A total of 184 new immigrants (olim) making aliyah from Ukraine via the International Fellowship of Christians and Jews landed in Israel on six separate flights on Jan. 27, International Holocaust Remembrance Day.

Many noted that anti-Semitism was a factor in their decision to make the move.

According to a report on anti-Semitism by the Israel’s Diaspora Ministry published on Monday, the same day as the flight, Ukraine was one country in the former Soviet Union that had actually seen a decline in the number of anti-Semitic incidents overall.

Nevertheless, such sentiment is still far from being eradicated. In fact, the Eastern European nation saw an increase in the use of anti-Semitic rhetoric during the second half of 2019.

Alexander Shopotinsky, 38, said “the situation has become very difficult—one of the worst in Europe as a whole.”

He said that for his family, moving from the city of Kryvyi Rih to Israel was a decision he and his wife, Victoria, 35, made for their two children—Sergey, 13, and Elizabetha, 7—without reservation.

“I have always been proud of my Judaism. Despite the mocking and scorn I received from every angle, I did not change my family name,” he related. “They would harass me and call me various insults attacking my Jewish identity. These challenges made it clear that there was no way we would allow our children to grow up with similar, unfortunate experiences. It was therefore critical for us to bring our family to Israel, where our children can live openly as Jews and be proud of their Judaism.”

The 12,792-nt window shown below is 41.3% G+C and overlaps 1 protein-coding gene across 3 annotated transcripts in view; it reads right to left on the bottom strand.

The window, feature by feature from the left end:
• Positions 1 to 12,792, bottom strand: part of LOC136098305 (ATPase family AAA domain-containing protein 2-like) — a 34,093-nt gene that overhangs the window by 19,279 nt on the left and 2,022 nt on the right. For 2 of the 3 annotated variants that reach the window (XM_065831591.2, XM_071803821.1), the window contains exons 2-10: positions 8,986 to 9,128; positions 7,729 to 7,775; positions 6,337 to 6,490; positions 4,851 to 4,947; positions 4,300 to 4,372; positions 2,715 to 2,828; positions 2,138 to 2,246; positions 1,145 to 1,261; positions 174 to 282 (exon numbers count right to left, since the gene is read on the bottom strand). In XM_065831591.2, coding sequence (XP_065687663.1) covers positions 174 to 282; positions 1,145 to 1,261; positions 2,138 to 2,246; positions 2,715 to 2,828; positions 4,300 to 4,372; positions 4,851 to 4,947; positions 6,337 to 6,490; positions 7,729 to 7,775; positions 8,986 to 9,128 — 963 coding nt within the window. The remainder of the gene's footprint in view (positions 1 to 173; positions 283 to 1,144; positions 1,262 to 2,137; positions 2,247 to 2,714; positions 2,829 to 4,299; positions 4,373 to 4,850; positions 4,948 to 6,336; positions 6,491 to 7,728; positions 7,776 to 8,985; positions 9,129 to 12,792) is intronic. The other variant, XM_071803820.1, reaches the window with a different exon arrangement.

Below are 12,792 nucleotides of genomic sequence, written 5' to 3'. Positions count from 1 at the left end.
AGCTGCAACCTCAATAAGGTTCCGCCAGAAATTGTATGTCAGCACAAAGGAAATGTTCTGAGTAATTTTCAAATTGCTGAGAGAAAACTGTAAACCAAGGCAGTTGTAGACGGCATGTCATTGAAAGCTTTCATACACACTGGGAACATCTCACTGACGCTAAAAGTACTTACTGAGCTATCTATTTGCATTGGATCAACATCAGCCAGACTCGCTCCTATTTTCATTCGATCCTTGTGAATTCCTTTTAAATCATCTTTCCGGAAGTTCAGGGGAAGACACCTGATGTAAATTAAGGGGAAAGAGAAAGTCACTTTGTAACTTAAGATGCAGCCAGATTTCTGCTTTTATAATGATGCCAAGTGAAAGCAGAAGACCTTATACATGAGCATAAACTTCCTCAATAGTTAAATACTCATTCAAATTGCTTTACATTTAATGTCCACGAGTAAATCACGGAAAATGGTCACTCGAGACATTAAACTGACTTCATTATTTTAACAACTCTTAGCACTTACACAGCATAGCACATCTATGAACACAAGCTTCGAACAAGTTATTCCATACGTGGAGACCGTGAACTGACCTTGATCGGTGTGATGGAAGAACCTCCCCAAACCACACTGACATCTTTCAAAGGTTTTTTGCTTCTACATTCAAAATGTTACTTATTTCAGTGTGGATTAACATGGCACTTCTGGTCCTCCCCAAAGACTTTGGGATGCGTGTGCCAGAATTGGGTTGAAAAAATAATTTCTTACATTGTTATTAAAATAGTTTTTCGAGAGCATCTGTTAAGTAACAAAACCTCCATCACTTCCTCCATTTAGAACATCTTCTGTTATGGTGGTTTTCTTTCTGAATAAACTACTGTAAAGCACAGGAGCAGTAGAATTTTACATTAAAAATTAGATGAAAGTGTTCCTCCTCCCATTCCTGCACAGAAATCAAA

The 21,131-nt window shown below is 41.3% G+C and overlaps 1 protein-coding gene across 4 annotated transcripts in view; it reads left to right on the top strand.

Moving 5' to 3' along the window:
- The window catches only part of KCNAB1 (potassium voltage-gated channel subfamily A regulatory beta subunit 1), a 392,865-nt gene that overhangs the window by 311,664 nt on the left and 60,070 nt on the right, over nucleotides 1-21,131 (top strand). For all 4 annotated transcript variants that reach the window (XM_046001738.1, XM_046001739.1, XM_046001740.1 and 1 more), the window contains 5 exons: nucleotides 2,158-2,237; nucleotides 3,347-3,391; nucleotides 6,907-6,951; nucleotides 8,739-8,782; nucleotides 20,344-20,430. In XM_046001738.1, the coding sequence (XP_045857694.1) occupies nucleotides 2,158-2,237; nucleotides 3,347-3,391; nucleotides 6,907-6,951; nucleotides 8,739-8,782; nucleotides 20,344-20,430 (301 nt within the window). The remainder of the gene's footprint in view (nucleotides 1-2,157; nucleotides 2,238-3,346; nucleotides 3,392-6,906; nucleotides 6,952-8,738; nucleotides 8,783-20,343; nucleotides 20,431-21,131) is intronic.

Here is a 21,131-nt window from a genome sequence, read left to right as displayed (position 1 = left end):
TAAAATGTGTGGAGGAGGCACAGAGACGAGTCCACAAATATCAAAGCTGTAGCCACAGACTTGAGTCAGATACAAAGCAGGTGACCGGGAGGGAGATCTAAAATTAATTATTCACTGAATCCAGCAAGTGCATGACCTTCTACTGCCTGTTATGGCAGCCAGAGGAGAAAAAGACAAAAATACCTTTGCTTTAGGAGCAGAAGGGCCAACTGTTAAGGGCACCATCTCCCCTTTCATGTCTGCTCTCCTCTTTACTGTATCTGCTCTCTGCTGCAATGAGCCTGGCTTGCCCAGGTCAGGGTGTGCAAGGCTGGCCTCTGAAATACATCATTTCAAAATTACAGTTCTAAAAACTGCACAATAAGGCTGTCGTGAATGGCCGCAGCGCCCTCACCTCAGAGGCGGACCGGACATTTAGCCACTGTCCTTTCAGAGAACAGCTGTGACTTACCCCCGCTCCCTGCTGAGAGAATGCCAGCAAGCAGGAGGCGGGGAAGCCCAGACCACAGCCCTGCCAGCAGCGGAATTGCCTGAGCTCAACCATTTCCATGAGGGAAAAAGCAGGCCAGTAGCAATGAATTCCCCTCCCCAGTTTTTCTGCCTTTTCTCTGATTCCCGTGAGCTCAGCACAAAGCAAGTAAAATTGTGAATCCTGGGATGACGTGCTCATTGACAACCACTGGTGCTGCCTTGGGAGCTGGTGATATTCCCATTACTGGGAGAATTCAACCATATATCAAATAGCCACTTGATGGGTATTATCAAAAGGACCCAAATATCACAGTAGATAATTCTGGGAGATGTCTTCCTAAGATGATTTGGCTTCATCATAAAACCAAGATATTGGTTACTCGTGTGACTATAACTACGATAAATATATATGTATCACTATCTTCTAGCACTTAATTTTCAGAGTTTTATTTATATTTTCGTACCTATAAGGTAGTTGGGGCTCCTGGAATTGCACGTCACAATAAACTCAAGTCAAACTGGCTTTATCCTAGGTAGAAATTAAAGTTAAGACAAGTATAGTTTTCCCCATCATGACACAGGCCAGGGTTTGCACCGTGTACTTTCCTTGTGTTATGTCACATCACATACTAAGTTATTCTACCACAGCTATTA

The Shopotinskys plan to settle in Haifa.

The Fellowship said “we are delighted to start the year by already helping dozens of olim from around the world move to Israel. Unfortunately, anti-Semitism is still lifting its head in many parts of the world. On this symbolic day, it is important to take note of how great it is that the Jewish people have a home where Jews can live with pride and without fear.”

Of the 184 former Ukrainians that landed on Monday, 31 are children under 18, with the youngest being a year-old baby. The oldest is an 83-year-old Holocaust survivor.

Haifa is absorbing 20 new immigrants, followed by Netanya with 16, Nahariya with 14, Bat Yam and Acre each receiving 12, with Rishon Letzion and Kiryat Yam resettling 11 olim.

The Fellowship has also been a major contributor to the Jewish Agency for Israel and helped establish the Nefesh B’Nefesh organization. In 2014, the Fellowship began operating independently in the field of immigration. Since then, it has brought more 20,500 olim to Israel from 30 countries around the world.

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